Someone remind me that just last year I was a wallflower and perhaps I should slow down a bit.  No need to jump into the deep end.

Actually, the deep end is kind of fun.  Maybe I’ll stay in for a while… but can someone please pass me the life vest.  A little help never hurt anyone.

Blogging when I should be packing

I really should be packing right now.

I even have nice, shiny new luggage to pack in (my old was obviously run over by a Delta plane).

But here I sit, writing up a new blog post.  And before I sat down at my computer, I made some dinner.  And before I made some dinner, I emptied the dishwasher/folded clothes/hung clothes/did everything I don’t really need to do and avoided packing.

I’ll go ahead and let you in on a little secret… I adore traveling (even if for business) but loathe packing.  There, I said it, I loathe packing.  At least for this business trip I’m not packing a weeks worth of business attire.  Jeans should make this process easier.

I’m heading off to West Virginia tomorrow for the International Association of Venue Managers Venue Management School.  I’m not really sure what to expect.  I’ve read all of the materials, like a good student, and then started on the review questions.  Then my heart sunk.  Many questions I couldn’t answer and I had to go back and reread that section.  Am I that far removed from college that I can’t retain text book information as easily as I used to?  Do I need to reinvigorate my brain?  Has the professional world killed my ability to learn?  I suppose it could be any one of those things.  I’m sure I’ll be fine, but still, the unknown is always a bit tricky for me.

I fully intend to keep up with blogging while there.  It’s always a good plan.  Sometimes it works (as it did last July) and sometimes it fails (anyone remember my trip to NYC in February?  No, probably because I didn’t blog much about it).  In order to fully take in this experience, I think writing about it as much as possible is going to be key.  Probably not key for you, but key for me. 

But hey, I know you’re just DIEING to hear stories from West Virginia… you just might not know it yet.

Stay tuned… I promise you won’t be disappointed.

And Down

Disclaimer: my humor and wit is taking a bit of an afternoon nap right now so this post might be lacking just a bit in those areas. It shall return soon, I promise.

I’m writing this final conference post from the Phoenix airport. I found a very empty Jet Blue gate (they always seem to be empty), a plug and some free wifi, so what better place to sit and enjoy some down time before heading back home?

This morning was a great end to this conference. To start with, my alarm wasn’t set for 5:45AM so waking up at 7AM was almost like sleeping in on Sunday. The last slew of activities were some organized venue tours. I joined about 12 of my fellow Performing Arts venue managers as we toured the Orpheum, Phoenix Symphony Hall and the Herberger Theater. Seeing theaters that I don’t work in 7 days a week was a nice change of scenery but getting a few more precious hours being able to chat with fellow managers was invaluable. I met a fellow who seemed to have my exact job so it was a great chance to bounce some ideas off of each other and get some notes about what works for his venue and what has not worked for them. Again, I’m left feeling full of ideas, full of energy (as soon as I get some sleep in my own bed) and full of enthusiasm. What an amazing feeling to leave a conference with.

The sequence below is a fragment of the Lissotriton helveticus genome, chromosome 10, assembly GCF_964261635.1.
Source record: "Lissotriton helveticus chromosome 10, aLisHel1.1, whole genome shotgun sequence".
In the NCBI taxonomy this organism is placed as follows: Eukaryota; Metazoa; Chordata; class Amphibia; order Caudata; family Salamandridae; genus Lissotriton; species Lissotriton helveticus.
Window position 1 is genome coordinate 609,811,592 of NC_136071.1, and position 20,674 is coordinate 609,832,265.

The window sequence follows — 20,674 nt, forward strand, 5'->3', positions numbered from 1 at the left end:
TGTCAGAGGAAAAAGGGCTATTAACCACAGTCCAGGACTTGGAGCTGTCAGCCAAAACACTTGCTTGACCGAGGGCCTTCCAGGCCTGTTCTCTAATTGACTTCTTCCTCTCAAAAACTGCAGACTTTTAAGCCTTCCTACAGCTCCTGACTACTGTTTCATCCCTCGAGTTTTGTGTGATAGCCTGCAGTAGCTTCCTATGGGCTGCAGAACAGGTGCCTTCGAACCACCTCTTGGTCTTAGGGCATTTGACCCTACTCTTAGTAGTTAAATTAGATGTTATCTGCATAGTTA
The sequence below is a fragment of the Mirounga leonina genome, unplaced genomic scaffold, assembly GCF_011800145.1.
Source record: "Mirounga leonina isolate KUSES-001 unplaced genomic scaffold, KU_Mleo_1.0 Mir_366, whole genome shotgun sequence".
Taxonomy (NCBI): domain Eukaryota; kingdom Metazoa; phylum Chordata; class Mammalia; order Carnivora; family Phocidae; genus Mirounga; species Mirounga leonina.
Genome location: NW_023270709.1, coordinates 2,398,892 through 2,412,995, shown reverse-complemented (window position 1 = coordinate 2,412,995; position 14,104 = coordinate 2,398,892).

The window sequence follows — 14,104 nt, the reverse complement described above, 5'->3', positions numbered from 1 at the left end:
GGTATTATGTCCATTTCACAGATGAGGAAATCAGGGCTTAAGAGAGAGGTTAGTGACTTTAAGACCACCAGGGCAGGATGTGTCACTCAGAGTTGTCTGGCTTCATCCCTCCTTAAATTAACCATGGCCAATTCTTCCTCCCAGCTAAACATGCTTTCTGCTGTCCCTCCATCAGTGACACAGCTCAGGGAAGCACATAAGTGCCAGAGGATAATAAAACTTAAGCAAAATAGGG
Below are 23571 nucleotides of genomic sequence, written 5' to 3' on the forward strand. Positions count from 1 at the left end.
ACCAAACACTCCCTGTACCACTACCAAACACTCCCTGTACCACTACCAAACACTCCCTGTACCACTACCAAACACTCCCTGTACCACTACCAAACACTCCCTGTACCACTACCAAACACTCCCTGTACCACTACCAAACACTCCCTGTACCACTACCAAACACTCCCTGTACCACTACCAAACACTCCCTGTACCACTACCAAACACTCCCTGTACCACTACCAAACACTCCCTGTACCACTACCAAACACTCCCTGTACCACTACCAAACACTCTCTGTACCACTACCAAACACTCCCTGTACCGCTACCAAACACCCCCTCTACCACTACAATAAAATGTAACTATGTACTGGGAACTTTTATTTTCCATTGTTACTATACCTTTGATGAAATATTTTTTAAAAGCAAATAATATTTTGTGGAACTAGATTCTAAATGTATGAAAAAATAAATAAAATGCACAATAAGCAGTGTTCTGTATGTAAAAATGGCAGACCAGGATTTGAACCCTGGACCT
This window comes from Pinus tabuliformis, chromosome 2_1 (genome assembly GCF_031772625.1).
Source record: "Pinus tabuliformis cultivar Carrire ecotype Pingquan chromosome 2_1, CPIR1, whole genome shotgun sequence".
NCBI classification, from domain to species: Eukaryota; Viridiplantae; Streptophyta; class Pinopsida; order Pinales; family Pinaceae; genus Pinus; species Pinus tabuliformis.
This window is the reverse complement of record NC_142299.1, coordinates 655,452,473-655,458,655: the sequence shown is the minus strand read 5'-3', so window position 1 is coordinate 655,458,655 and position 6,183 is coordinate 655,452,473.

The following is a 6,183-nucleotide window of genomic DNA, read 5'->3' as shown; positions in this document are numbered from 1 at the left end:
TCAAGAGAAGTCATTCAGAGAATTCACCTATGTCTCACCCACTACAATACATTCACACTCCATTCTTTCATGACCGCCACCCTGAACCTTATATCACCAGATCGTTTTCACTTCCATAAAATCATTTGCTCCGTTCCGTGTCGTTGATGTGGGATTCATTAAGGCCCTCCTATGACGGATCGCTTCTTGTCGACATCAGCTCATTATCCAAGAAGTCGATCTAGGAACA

Oh, another amazing thing to leave the conference with – a $100 gift card thanks to VenuWorks (gotta love wining drawings). I’m thinking that I’ll apply it to the purchase of an iPad since leaving the conference with one of the many they were giving away wasn’t in the cards for me. VenuWorks also provided me with a peer to look up to. I was very lucky to have the opportunity to meet and hang out with one of their VPs who’s career, participation in IAVM, and excitement about what she does has left me just as excited about my future as the conference did. Wow… lots of use of the word, and variations thereof, excited in that last bit. I can’t help it! It’s just how I feel.
I’m very much looking forward to some time to process the things I’ve learned and to look into some new areas of interest. Looking forward at my calendar for next doesn’t look promising for some reflection time, but I’m sure I’ll find it in between meetings and, well, more meetings. I’ll be curious to see how I use my refreshed enthusiasm and spark when I return to the office.
And speaking of returning to the office, if my team is reading this, a huge THANK YOU for managing things while I was out. It was the first time I didn’t have to put out fires while away on business. I’m so proud of the team I get to work with in the office each and every day.

All Good Things Come To An End

The last night of a conference is always bittersweet. Every bone in my body is ready to head back to Arkansas, to the Sweet Boy, to the Schmoo cat and to my own bed, but a part of me wants to stay immersed in this environment. My brain wants the continued wealth of knowledge that comes with being surrounded by so many outlets of information. My heart wants that spark to stay bright. My soul wants to continue to be around people who absolutely love what they do day in and day out and work for what they believe in until they have nothing left at the end of the day.